Economy set to gain after surprise ECB Rate Reduction
Most market watchers were surprised when the key Eurozone lending rate came down from 0.15pc to just 0.05pc, a low unlikely to be seen again.
The ECB also announced an economic rescue plan that could see up to €500bn injected into the 18 countries that use the currency.
The cut announced yesterday, combined with the previous reduction in June, will mean annual savings of €240 in repayments on a €200,000 tracker mortgage.
The ECB bid to kick-start growth across Europe comes at a time when Ireland is one of the few countries in recovery mode.
Frank Ryan of Frank Ryan Financial Services suggests the move is primarily aimed at revitalising economies in Germany, France and Italy, but for Ireland it means:
- Pressure on lenders to ease off on mortgage rates for new home buyers.
- Savers are the big losers as banks continue a two-year campaign of rate cuts.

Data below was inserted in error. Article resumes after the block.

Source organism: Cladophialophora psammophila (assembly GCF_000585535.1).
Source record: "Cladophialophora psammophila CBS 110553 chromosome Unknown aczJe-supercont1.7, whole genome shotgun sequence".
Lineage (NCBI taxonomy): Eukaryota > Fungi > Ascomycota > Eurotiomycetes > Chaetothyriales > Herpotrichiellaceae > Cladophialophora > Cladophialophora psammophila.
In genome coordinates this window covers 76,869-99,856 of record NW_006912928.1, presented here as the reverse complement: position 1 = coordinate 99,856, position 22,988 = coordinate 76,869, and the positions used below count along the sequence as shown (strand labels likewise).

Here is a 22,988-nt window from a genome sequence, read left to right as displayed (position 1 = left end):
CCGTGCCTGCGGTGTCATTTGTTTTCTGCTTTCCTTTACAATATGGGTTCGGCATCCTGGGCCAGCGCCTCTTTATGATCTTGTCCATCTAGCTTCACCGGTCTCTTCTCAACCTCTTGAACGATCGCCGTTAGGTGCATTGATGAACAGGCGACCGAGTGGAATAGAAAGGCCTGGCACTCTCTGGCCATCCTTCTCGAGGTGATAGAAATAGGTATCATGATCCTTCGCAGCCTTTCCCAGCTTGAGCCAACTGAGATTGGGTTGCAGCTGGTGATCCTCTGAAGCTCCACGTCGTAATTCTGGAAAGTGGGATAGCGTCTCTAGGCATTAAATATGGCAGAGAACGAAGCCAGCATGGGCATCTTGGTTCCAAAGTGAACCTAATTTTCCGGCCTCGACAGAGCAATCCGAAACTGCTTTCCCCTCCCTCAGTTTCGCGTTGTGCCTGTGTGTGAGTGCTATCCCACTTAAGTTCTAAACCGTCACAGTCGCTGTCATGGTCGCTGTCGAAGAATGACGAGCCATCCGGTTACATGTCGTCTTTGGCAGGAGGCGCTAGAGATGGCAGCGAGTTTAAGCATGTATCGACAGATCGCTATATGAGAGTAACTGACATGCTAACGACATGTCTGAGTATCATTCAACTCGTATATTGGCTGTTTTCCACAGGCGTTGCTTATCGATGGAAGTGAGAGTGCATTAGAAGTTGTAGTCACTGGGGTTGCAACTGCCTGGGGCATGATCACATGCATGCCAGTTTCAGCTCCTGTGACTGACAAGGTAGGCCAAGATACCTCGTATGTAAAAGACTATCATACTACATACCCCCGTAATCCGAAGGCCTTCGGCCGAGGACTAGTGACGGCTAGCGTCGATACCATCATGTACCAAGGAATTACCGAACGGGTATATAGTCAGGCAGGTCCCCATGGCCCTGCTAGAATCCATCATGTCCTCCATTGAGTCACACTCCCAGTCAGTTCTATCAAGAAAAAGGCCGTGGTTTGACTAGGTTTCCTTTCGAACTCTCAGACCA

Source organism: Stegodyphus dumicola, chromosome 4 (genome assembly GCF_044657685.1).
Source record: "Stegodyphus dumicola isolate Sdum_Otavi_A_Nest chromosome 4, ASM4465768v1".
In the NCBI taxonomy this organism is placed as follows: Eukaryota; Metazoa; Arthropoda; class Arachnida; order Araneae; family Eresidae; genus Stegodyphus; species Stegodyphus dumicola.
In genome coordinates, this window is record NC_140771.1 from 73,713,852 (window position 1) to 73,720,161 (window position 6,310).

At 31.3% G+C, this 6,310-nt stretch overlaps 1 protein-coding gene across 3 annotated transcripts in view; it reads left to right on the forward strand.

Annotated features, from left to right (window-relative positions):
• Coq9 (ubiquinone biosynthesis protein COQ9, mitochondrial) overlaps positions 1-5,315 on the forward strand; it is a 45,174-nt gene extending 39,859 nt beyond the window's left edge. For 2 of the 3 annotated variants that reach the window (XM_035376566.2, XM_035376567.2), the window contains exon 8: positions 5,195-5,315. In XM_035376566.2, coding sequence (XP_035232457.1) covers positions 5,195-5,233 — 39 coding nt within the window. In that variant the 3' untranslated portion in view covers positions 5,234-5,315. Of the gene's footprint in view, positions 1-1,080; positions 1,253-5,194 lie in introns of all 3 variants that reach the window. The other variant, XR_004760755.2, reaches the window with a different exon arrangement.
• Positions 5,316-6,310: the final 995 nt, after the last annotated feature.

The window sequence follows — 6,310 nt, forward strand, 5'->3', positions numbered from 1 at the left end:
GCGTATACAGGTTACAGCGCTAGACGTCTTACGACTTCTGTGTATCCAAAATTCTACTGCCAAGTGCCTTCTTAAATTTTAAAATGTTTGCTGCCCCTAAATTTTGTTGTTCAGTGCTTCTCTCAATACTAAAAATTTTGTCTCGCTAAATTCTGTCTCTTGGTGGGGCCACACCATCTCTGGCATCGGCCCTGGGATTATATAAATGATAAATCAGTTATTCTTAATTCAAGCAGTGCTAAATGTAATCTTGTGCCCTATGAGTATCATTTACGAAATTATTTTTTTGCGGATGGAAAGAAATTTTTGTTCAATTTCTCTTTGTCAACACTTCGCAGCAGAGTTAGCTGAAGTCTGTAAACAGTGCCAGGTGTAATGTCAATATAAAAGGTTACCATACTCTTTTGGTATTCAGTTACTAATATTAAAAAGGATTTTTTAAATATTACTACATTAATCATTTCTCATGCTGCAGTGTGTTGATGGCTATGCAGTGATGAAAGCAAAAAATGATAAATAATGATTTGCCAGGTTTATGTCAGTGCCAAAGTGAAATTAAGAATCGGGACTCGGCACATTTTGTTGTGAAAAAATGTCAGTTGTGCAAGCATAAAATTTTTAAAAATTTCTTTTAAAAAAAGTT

- Exporters will get a boost as the value of the euro started to fall, making goods that are sold abroad more competitive.
- More credit is set to flow for small businesses.
- Existing variable mortgage holders are to miss out on benefits, as banks are unlikely to pass
- on the rate reduction to the 200,0000 with these mortgages.
- Tracker mortgage holders are in line for more savings.
- The ECB’s lending rate has now come down from a high of 4.25pc in July 2008. The move will benefit 375,000 tracker mortgage holders, and comes just three months after the last reduction.
Homeowners who owe €200,000 on a mortgage will save around €10 a month from the latest reduction, which works out at €120 a year. This is because banks have to reduce interest charged on trackers every time the ECB cuts it.
A rise in ECB rates is unlikely until well in 2016, economists said. Some people on trackers will now end up paying as little as .55% in interest compared with an average variable rate of 4.5%.
A family on a €200,000 variable rate will be paying €350 a month more than a family with the same sized tracker rate. This works out at €4,200 over a year.